Installment 1: Herman Melville

May 30, 2009
I chose my high school English courses carefully with the main objective being to avoid reading Moby Dick. I avoided the book throughout college and graduate school as well, that and Kipling’s Captains’ Courageous. I was well into my 50s before the requirement came to read the accursed tome. Its not that I disliked whales or adventurous saltwater tales — I just wasn’t that into Victorian literature, nor into swabbing, boiling smelly try pots, or square-rigged whalers. Just as I had sided with the injuns in our childhood cowboys and indians games of pretend, I backed the hunted whales and scared crew against the tyrannical, capricious captain owned by greedy Nantucket/New Bedford ship merchants.

Why read about a haunted sea captain driven mad by a whale given human traits of revenge and a righteousness unto thy Lord. Why? I had applied for the right to read about America in the 1800s and dwelve (my word) into Winslow Homer’s great body of work, and tagging along side Homer comes Melville. Arggg me matey, and Kipling, too! I ordered 3 required reading books from, Captains’ among them and blew the dust off of Moby (yes, I owned a hardcover – shouldn’t everyone?) and sat down to read the first four chapters.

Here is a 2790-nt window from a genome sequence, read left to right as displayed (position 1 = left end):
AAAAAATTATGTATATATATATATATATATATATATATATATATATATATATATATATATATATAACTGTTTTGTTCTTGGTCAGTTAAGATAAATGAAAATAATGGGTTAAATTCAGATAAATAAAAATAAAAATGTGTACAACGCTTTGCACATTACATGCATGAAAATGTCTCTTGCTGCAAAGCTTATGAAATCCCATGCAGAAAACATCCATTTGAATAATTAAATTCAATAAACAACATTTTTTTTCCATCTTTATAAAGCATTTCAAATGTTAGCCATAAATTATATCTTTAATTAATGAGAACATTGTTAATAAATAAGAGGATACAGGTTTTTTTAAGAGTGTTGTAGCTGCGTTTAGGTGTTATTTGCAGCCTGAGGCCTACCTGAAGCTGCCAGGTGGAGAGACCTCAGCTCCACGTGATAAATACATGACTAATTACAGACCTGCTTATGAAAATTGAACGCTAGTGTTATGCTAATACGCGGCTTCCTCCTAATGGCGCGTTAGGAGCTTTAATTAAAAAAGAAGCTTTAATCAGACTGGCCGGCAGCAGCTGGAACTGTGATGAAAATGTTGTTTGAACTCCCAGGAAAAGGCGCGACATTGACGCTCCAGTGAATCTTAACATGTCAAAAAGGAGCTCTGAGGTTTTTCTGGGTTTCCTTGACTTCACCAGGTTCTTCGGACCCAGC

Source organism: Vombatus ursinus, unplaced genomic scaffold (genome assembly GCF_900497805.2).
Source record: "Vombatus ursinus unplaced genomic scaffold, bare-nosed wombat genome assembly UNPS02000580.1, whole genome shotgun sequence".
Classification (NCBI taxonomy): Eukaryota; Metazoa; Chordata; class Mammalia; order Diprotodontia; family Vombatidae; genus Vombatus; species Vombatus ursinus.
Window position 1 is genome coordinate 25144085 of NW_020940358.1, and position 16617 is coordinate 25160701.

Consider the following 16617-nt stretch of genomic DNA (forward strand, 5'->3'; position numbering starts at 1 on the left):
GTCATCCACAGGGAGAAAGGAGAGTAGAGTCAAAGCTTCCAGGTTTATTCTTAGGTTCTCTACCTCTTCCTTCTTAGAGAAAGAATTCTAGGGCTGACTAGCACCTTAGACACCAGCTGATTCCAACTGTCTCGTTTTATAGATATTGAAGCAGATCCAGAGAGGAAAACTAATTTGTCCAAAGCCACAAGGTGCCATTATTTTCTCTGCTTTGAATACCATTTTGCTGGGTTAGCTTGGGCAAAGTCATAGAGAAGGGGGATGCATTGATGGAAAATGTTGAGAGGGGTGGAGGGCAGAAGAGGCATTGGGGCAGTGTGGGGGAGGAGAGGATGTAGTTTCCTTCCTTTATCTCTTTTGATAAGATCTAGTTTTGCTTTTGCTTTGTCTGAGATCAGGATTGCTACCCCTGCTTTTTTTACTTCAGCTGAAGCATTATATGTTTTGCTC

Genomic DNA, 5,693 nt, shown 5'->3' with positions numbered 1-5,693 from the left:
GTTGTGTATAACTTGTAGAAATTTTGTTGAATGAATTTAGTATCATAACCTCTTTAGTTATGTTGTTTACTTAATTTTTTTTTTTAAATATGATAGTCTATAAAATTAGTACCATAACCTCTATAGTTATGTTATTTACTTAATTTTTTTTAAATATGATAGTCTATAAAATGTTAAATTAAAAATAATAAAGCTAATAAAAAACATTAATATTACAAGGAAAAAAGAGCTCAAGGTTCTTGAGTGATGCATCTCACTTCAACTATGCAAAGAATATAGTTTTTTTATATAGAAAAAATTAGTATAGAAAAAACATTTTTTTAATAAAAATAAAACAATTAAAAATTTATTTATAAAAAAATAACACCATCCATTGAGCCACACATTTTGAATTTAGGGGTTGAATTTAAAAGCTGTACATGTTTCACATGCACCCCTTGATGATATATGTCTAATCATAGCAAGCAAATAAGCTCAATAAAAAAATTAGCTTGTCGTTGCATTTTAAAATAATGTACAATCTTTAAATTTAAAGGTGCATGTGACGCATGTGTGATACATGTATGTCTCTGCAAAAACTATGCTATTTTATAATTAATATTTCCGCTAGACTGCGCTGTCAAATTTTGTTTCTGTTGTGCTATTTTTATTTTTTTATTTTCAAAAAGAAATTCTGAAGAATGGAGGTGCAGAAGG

My book contained an etymology (supplied, it claimed, by a late consumptive usher to a grammar school) and extracts (supplied by a sub-sub librarian) that offered pages and pages of “… whatever random allusions to whales he could anyways find in any book whatsoevers, sacred or profane.” No one told me that Melville had a dry sense of humor.

The extracts started with Genesis and ended with Nantucket whaling songs. I read them all and came away with the fact that, historically, people were really bothered by those nasty leviathans and, like cattle, thought they were there for the harvesting. Who got the great idea that whale fat (blubber) could be boiled and rendered for oil to light the world? Was every mammal boiled before eating – besides pigs and cattle fat boiled for lard that is – to see if the fat could stand up either with tallow or cotton wick and burn slowly without too much soot?

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